Pressure Cooked Rose Water


Every once in awhile I like to use rose water. Either for my skin or cooking. I prefer red roses. I love their fragrance and colour. I also like to add a concentrate of it to a bath and then dry out the petals afterwards to fill out some potpourri I have.

“Why would you do that?!” Well the potpourri already has a strong scent and it’s just a way of expanding the amount I have. I’ve found no “watering down” effect at all and it’s become quite handy when I make sachets of it for drawers. After learning about adding a few drops of essential oils to my potpourri I’ve found the scent lasts for weeks or even months. Something about the oils going into the dried leaves just makes it extra pleasant and I find it merely needs a shake to bring the smell back stronger.

Anyway I’ve always hated boiling rose petals for their scent and I don’t like to waste rose petals. My pots need replacing and the lids are not only not well secured, but they are more or less dangerous. Steam pours out the sides and I get burned often. It’s that one thing I’m very particular about. Last year I bought a multi-cooker which has a main function of being a pressure cooker. I bought it because of the circumstances at the time and it’s been over 6 months since I’ve cooked with anything else. So this morning I was like “Why not make rose water in the pressure cooker?”.

The whole point of using a pressure cooker is how it extracts flavour and nutrients which has made me consider creating turkish delight again. It’s rare that I make turkish delight with it these days and the main reason was the method of getting rose water.

I don’t like rose extract. I’ve found it to be either bitter or very fake. I don’t like those overly manufactured rose smells or flavours it actually makes me gag. It probably has to do with my Nana. She adored roses, but a little too much. Rose powder, soap, toilet spray, room spray, deodorant, perfume and a garden filled with an assortment of roses. You’d no sooner walk into her house and be almost knocked down by the smell of roses.

For the longest time I hated that smell because when we’d visit her, the overwhelming scent would make me sick. And I mean sick! I’ve always been sensitive to smells and several times it caused me to be nauseous. In the last few years I’ve looked up why which was what prompted me to look into air cleaning houseplants and air purifiers but that’s a whole other story.

She’s been gone for a few years now and the scent has brought back a variety of pleasant memories of when I was little and would visit. She had a lovely garden and we have only two of her roses bushes left. They are still growing strong.

They’re both over 6ft tall because I never prune them and that’s just how I like them. Though I do trim and shape them from time to time.

When she passed away my mother dug up and brought all her roses home because her house was being sold. Then we were kicked out and we took the bushes with us but most of them died in the poor and almost clay like soil.

It was only last year that I learned about Rose Hips and I am only now starting to realise how many were eaten by the birds which would explain why I never noticed them growing before. Rose hips and rose water were two things I’ve used and imagine my surprise when I found out that I’d been growing them all these years. I’ve used rosehip tea for years for migraines and I’ve always wanted to try it fresh. The only downside is how long it seems to take for them to ripen, though I’m glad I got that food dehydrator when I did.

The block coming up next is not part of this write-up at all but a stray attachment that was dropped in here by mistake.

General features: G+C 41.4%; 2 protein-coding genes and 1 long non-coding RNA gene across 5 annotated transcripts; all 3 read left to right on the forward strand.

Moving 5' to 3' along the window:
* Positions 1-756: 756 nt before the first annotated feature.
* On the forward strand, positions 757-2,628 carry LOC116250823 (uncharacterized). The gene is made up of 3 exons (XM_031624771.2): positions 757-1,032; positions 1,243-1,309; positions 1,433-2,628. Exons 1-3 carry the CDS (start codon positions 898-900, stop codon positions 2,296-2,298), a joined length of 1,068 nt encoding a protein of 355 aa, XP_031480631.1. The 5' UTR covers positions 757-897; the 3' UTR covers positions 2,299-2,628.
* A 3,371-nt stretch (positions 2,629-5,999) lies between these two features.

Anyway, since I was about 18 or so I’ve been using rose water. I’ve used it mostly in tea or to make a sort of iced tea. I also use it in place of oranges or limes for a cold remedy though I don’t feel as though it’s as effective and today I really felt like drinking some and I thought about using the pressure cooker.

So today I plan to pressure cook some rose petals. I also wanted to do it to smell scent the air all through the house.

I had two full bloom roses. One red and one pink. I think it was the pink one that was smaller but had more petals. I also noticed three new dark red rose buds. Hopefully they will bloom soon as well.

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I put three cups of water because I know with the amount of petals and being pressure cooked the flavour will be not only strong but to the strength I like. My roses were very large. I don’t know what variety but they were enormous. It was probably about 2 and a half cups of petals. I removed any diseased petals and some only had some blackened edges but the rest of the petal was fine so I tore off the yucky bits and plopped it in.

It worked perfectly. But the lid wasn’t as clean as I thought it was and some residue got into the water. So all in all it was a successful failure.

The petals extracted much better in the pressure cooker than boiling. The hardest part with boiling is that you can over boil it and destroy the flavour. The dangerous part about trying it with steam is not having the appropriate pots and getting burned. Slow cooking is fine if you have the time and patience to do so.  I’d say if you want really tasty rose water try pressure cooking or slow cooking it.

I washed the lid several times prior to this but the safety hole sometimes hides residue and is difficult to clean. So next time I’ll use the steam function and steam clean it with some bicarb.

So, I will be updating this post later with some photo’s and details about it. Wish me luck!

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